The Minnesota Supreme Court on Wednesday upheld the right of the University of Minnesota to punish a mortuary science student for posts on Facebook that made fun of a cadaver.
The court's ruling said that because of the nature of the student's career-related academic program, the university did not violate the student's rights in failing her in an anatomy laboratory course.
In a technical sense, the Minnesota Supreme Court affirmed the finding of a state appeals court that also found no First Amendment violations by the university. But the appeals court's ruling was broad, suggesting that the university could punish off-campus speech that "materially and substantially disrupted the work and discipline of the university." Advocates for student speech rights said that the breadth of the appeals court's ruling created the ability for public universities to punish all kinds of off-campus student activity.
Wednesday's ruling by the Minnesota Supreme Court explicitly rejected the breadth of the appeals court's decision. And it limited its findings to students in professional programs with standards of conduct. It seems likely, in other words, that a physics student who mocked a cadaver on Facebook could not be punished by his university, at least under this decision.
While the decision applies only in Minnesota, it deals with an issue relevant not just to mortuary science, but to a range of health professions programs that expect students to adhere to certain standards of professionalism, even before they become professionals. Johnson County Community College faced a controversy last year over nursing students who were kicked out of their program over photographs they posted of students with a human placenta. (The students sued.)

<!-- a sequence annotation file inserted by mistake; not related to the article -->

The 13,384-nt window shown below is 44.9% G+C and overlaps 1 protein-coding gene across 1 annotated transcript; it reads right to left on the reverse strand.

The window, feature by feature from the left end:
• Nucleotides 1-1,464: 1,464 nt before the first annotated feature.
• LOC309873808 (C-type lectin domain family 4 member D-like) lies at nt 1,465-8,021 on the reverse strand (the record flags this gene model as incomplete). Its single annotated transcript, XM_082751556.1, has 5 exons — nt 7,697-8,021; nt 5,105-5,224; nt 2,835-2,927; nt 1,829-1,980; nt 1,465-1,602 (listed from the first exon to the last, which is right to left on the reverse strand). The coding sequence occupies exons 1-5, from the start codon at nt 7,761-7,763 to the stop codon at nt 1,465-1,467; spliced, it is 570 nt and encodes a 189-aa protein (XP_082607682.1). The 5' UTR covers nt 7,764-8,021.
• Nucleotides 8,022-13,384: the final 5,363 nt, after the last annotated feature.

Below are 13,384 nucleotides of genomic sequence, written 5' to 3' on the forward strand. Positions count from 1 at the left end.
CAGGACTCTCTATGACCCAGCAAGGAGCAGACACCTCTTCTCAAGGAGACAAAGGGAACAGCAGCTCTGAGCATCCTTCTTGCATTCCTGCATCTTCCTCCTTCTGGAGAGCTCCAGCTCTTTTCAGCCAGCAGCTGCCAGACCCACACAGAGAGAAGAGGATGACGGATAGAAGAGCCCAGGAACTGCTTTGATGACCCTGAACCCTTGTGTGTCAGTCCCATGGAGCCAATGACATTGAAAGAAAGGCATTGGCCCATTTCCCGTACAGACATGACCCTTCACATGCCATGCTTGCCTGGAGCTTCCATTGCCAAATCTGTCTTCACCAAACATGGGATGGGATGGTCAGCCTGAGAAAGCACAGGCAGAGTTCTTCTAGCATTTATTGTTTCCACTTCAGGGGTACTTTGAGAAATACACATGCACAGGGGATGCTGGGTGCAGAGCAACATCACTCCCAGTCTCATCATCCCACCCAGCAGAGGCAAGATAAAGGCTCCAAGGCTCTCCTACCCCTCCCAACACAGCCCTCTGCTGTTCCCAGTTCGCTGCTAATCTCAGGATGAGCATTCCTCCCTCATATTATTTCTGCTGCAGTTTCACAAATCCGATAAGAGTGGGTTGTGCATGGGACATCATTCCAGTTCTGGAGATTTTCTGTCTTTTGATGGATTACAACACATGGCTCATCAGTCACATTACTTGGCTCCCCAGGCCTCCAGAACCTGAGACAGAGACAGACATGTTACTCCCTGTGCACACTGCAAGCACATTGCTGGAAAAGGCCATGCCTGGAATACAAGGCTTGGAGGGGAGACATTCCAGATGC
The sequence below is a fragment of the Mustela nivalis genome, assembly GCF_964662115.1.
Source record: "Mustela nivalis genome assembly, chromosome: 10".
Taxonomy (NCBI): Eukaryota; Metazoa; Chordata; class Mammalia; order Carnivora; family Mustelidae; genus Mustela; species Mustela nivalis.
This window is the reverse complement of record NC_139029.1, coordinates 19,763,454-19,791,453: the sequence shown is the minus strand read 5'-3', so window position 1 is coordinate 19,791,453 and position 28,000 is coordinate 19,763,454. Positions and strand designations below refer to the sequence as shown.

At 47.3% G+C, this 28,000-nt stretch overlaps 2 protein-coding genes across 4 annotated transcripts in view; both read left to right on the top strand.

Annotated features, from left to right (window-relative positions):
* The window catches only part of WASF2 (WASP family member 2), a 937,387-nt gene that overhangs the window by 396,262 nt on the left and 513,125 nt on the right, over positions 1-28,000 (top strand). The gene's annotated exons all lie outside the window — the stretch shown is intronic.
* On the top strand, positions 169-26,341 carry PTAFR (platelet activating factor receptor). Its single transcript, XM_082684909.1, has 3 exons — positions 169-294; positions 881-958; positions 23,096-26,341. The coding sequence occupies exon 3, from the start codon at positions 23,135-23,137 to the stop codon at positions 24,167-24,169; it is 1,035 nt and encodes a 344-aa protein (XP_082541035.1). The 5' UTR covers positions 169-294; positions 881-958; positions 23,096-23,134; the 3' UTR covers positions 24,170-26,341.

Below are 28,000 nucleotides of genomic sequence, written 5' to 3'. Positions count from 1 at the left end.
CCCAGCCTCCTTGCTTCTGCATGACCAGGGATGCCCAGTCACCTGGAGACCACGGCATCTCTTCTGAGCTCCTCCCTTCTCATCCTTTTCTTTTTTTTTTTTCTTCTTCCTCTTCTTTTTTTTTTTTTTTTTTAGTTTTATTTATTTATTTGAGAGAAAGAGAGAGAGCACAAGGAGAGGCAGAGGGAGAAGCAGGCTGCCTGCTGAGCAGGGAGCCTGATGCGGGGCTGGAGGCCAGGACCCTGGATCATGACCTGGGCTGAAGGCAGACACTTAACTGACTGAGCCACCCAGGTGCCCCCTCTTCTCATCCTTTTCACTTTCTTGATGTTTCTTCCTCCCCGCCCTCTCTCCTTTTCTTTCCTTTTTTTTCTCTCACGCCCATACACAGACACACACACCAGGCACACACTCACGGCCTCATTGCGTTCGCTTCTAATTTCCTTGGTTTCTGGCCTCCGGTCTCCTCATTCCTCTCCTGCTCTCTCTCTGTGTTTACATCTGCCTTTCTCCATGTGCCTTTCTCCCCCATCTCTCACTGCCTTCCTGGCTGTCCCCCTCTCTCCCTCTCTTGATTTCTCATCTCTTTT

In the Minnesota case, Amanda Tatro was a junior in the mortuary science program. The program's rules specifically require students to be "respectful and discreet" in dealing with cadavers, and not to blog about their cadavers. The university said that Tatro violated these rules with four Facebook status updates in which she talked about her cadaver, whom she named "Bernie." The posts (unedited) are:
- Amanda Beth Tatro Gets to play, I mean dissect, Bernie today. Let’s see if I can have a lab void of reprimanding and having my scalpel taken away. Perhaps if I just hide it in my sleeve...
- Amanda Beth Tatro Is looking forward to Monday’s embalming therapy as well as a rumored opportunity to aspirate. Give me room, lots of aggression to be taken out with a trocar.
- Amanda Beth Tatro Who knew embalming lab was so cathartic! I still want to stab a certain someone in the throat with a trocar though. Hmm..perhaps I will spend the evening updating my “Death List #5” and making friends with the crematory guy. I do know the code...
- Amanda Beth Tatro Realized with great sadness that my best friend, Bernie, will no longer be with me as of Friday next week. I wish to accompany him to the retort. Now where will I go or who will I hang with when I need to gather my sanity? Bye, bye Bernie. Lock of hair in my pocket.